This Article has been authored by Sejal Gupta, a student at Nirma University, Ahmedabad.


Net neutrality is often associated with the principles that guide the handling of traffic circulating over Internet networks. However, the lack of a precise and concrete de­finition has led to different interpretations by different agents. For some, net neutrality refers to the need to ensure the openness of the Internet, preserving users’ free and non-discriminatory access to content, applications or services available on the Internet. For others, net neutrality instead implies that all data on the Internet should be treated equally.[i]

History of net neutrality

There has been de facto net neutrality in India since 1998 when Internet Service Providers (ISPs) were first permitted to begin operations in the country. However, in December 2006, the Telecom Regulatory Authority of India (TRAI)[ii] released a consultation paper stating that this de facto net neutrality could be disrupted in the future by ISPs. According to the TRAI consultation report, ISPs will discriminate against rival apps and service providers in the absence of Net Neutrality Regulations. As a result, TRAI sought input from stakeholders about whether there should be legal requirements for Net Neutrality or whether it should be left to market powers.

With Reliance and Airtel's announcements about and Airtel Zero[iii], Net Neutrality in India has been severely harmed, as predicted. These two sites were developed to offer free internet. Free Internet is appealing, but one must keep in mind that you will only use services/apps that have made a contract with telecom firms (telecoms). Smaller software developers, especially newcomers, who cannot afford Airtel or Reliance's data prices, would be at a distinct disadvantage. Those who backed Facebook's Free Basics or Airtel Zero should be aware that they were effective against Net Neutrality. Ex-TRAI chairman Rahul Khullar also said that what Airtel or Facebook attempted to do was against Net Neutrality. He went on to say that it was not unconstitutional because India did not have a rule upholding net neutrality.

In response to these attacks on net neutrality in India, the TRAI issued a consultation paper on over-the-top-services (OTT) and net neutrality on March 27, 2015, for public comment. The deadline to send comments was April 24, 2015, and TRAI got over a million e-mails. After considering input from various stakeholders, the TRAI banned telecom service providers from charging differentiated rates for data services on February 8, 2016, effectively ruling out Facebook's Free Basics and Airtel's Zero network. The long-awaited 'Prohibition of Discriminatory Tariffs for Data Services Regulations, 2016' from the TRAI reported that:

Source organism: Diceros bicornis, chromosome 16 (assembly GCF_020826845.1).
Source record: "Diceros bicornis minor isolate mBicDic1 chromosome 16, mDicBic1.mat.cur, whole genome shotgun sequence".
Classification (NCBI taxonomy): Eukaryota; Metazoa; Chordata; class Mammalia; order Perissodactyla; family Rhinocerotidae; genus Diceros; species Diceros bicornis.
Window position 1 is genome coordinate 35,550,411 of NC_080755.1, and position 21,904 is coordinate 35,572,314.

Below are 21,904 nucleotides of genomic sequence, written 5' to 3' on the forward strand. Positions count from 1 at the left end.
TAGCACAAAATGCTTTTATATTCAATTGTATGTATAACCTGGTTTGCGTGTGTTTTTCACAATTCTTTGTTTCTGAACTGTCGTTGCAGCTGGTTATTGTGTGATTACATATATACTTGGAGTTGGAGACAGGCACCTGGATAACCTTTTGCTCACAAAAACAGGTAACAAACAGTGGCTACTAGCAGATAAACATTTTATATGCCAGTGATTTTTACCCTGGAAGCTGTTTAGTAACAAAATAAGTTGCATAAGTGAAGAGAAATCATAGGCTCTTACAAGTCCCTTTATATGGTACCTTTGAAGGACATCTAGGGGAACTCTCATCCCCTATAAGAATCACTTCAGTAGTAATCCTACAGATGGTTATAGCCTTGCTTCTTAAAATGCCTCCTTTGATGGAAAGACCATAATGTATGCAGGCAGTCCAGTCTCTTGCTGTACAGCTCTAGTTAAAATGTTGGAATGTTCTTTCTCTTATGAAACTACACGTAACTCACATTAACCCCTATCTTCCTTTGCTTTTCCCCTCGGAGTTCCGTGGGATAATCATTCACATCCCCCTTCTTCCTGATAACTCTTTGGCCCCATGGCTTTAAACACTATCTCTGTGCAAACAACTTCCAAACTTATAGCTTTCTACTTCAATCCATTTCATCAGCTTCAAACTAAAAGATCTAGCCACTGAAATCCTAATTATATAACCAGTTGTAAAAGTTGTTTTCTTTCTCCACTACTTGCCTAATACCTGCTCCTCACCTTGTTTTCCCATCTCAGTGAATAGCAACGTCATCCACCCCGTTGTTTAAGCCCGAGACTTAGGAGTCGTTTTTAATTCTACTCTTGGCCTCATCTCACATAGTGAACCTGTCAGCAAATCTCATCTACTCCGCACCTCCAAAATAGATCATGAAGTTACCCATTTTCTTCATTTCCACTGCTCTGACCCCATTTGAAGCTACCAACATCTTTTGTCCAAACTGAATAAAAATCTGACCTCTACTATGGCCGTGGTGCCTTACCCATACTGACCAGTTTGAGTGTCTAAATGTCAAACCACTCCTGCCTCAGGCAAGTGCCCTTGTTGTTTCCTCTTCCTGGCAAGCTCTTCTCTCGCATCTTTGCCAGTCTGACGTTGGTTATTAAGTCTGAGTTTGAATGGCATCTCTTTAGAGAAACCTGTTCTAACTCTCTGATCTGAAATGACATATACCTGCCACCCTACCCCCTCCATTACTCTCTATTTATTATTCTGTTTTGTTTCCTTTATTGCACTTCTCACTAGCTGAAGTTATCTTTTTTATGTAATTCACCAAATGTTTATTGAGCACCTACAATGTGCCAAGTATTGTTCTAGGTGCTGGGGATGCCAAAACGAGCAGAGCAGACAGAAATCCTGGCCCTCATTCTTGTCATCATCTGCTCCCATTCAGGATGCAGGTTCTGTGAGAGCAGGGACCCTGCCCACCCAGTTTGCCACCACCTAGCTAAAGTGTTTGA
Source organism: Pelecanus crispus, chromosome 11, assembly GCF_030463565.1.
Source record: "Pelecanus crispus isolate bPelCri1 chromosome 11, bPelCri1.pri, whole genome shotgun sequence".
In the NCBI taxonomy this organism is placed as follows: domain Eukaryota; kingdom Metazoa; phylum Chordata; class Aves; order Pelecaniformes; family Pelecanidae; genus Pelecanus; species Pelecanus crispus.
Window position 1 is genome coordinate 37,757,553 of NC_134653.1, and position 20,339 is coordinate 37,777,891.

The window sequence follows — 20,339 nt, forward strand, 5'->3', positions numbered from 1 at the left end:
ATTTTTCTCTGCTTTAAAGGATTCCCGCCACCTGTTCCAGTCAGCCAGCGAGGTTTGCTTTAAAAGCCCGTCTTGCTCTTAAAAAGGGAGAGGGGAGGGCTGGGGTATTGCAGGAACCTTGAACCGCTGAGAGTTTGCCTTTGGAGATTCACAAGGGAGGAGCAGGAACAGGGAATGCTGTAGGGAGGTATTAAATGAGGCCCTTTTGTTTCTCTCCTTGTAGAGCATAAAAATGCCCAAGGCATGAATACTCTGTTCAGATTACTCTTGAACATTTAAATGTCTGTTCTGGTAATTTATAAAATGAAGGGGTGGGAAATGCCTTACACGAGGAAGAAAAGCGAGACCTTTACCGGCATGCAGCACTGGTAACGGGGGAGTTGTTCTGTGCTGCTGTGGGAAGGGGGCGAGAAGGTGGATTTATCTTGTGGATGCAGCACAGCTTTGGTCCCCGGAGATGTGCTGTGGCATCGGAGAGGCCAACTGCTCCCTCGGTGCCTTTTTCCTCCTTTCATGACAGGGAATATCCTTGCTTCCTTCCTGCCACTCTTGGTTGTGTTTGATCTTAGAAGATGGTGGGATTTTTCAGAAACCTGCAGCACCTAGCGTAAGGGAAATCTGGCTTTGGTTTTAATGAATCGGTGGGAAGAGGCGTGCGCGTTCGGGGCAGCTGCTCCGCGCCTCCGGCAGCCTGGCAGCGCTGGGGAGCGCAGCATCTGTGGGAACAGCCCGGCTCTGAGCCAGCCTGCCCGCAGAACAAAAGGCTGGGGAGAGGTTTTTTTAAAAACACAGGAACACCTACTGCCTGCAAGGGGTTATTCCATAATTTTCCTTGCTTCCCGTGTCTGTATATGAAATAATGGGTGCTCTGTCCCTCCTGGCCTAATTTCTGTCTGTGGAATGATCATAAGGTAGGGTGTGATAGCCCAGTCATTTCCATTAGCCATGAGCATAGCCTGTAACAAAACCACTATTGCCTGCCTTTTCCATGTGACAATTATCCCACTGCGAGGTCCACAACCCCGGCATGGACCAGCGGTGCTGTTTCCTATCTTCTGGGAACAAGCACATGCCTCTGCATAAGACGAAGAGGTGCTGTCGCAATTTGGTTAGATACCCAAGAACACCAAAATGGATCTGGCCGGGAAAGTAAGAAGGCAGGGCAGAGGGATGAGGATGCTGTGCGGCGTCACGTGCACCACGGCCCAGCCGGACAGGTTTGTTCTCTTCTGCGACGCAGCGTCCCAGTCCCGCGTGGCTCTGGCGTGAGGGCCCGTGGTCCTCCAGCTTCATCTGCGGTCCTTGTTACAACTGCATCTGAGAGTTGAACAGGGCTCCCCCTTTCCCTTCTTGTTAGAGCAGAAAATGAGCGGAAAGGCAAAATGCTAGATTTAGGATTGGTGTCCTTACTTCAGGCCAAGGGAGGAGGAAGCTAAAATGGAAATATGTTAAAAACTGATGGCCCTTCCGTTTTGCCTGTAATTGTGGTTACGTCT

1. No service provider can charge or provide differential data service tariffs based on quality.

2. No service provider shall enter into any deal, agreement, or contract with any individual, natural or lawful, that has the effect of discriminatory tariffs for data services being provided or paid by the service provider to circumvent the prohibition in this regulation.

3. A reduced tariff has been allowed for obtaining or delivering emergency assistance and during periods of national emergency.

4. Financial penalties for violating the law have since been created.

5. These regulations can be reviewed by TRAI after a two-year cycle.

Net Neutrality in India

The government had enacted no statutes, laws, or acts regarding Internet Service Providers and their jurisdiction over user freedom and liberty. However, due to the involvement of private players in the telecom industry, independent regulations were required. Thus, the Telecom Regulatory Authority of India was created by an Act of Parliament, the Telecom Regulatory Authority of India Act, 1997, with effect from February 20, 1997, to control telecom services, including the fixation/revision of tariffs for telecom services that were previously vested in the Central Government.

Controversy: Facebook and Airtel

India has had its justifiable share of controversy around Facebook s, and Airtel Zero, which promised internet access at a minimal price, if not free. Obviously, it came at a price. Just in case you missed the excitement round the two offerings, to chop an extended story short, TRAI (Telecom regulatory agency of India) issued recommendations in favour of net neutrality. And even the netizens supported the #SaveTheInterent campaign, due to which Facebook had to kill its free internet initiative. Facebook and Airtel Zero controversy If you remember the first internet days (somewhere round the year 2008 with GPRS connectivity), Orange (now Vodafone) offered Orange Live platform whereas Airtel offered Airtel Live. Basically, these portals were freed from charge, and only offered users to get and download mobile games, wallpapers, ringtones, videos and more. It had been fine in those days where mobile phones and networks weren’t powerful enough, and internet was just penetrating. But, with the present Smartphone era, the market seems to possess changes. Consumer preferences have undergone a massive change, for example video streaming is a clear favourite among teens now. Why did and Airtel Zero irk so many?

In a bid to supply affordable internet to the users, Facebook started its initiative with access to pick internet services. Airtel Zero also had an identical model. At a look, it seemed good for users as they didn’t need to buy data plans to use the web. They might simply head over to their web